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Abandoning Your Bee Hive in LA

Home Forums HoneyLove Forum Abandoning Your Bee Hive in LA

This topic contains 3 replies, has 4 voices, and was last updated by  Teri Hannigan 9 months, 1 week ago.

Viewing 4 posts - 1 through 4 (of 4 total)
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    Posts
  • #8033

    Ruth Askren
    Participant

    Hello All,
    I just want to remind people on this forum who are keeping feral bees in Los Angeles, that having bees is not like having a cat. A beehive is a very hungry beast; it requires regular attention, frequently and with clear intentions and knowledge of what needs to be done. It requires thoughtful problem-solving skills and oversight. It’s important to get advice and help from other beekeepers too, not just from books or the web.

    Please do not give a hive or a swarm to someone who is not ready to take on the responsibility of working with it. I am unfortunately now being asked to remove the “pet bee hive” that was given to someone who really never cared for or about it; it is badly overcrowded, and will require a mess of attention that I do not have time to give. Let’s all pro-actively try to prevent this type of thing from happening, and inform our friends that beekeeping is a wonderful hobby, but it’s not free and it does require self-education and a regular input of hive inspection and maintenance time.
    Thanks
    Ruth

    #8040

    susan rudnicki
    Moderator

    Thanks for saying this so clearly and straightforwardly. I am getting some feedback from former mentees who have not kept up communication or management, and now there are serious stinging issues.
    I am not “handing off” swarm boxes in the way I used to, to just anyone calling, because I have found out the hard way how worrisome and unsafe this can be. I now ask for information on the effort the adoptee has made to become educated, what equipment they have and who will support them in their beekeeping.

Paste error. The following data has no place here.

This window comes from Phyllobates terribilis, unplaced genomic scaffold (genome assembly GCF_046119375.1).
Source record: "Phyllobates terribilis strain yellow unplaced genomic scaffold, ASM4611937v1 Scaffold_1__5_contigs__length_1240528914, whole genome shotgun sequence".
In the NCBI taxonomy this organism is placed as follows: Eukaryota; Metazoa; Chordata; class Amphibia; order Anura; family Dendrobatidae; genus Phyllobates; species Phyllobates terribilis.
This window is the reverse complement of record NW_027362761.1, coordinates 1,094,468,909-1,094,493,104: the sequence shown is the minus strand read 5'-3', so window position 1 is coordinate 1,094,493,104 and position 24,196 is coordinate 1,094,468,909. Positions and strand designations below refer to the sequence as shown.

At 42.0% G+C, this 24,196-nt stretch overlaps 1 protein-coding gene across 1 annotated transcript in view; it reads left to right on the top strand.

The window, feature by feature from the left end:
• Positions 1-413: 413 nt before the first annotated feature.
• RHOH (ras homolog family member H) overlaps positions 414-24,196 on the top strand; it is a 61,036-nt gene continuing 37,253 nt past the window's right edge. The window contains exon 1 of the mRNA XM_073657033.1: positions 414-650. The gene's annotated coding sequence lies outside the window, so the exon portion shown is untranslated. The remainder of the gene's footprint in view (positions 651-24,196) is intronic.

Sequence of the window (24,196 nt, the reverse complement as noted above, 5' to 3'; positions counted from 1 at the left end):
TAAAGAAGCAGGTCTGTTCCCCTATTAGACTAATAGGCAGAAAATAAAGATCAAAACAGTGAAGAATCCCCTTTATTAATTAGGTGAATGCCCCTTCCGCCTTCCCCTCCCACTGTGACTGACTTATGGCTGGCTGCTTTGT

Susan

    #8056

    Peter Kalmus
    Participant

    What about some kind of practical examination (inspection of a big mature hive, for example) before someone is allowed to take home a swarm?

    Two years ago I thought beekeeping was for everyone. I was naive. It’s not for everyone. That’s not meant as a judgment it’s just a fact, as we are now seeing. A practical exam might help newbees decide if it’s really for them. Weeding them out actually does them a favor. Giving swarms to starry eyed dreamers and inadvertently putting them in a mess two years down the road is cruel.

    I haven’t thought carefully about potential problems with this, or whether there would need to be some fee, etc. as I’m not familiar with how HoneyLove works. (am an erstwhile eastside bbk)

    • This reply was modified 9 months, 1 week ago by  Peter Kalmus.
    #8059

    Teri Hannigan
    Participant

    I find it hard to believe that any true professional would set up a hive for someone who didn’t originally show promise and dedication to beekeeping.

    A bee hive is NOTHING like a puppy or kitten, and yet, animals end up in shelters when the owners no longer want them or cannot care for them. People are often unrealistic about their willingness to even do the work necessary to raise their own children!

    In my experience, however, not all bee mentors have the same degree of professionalism as Ruth Askren. After being set up with a hive by our original bee person, it was only through lots of research that we discovered better ways (more natural) to care for our hive. We feel very fortunate to have found Ruth. Since last May, she has worked with us to undo “damage” caused by misinformation–and noninformation–from the original bee guy.

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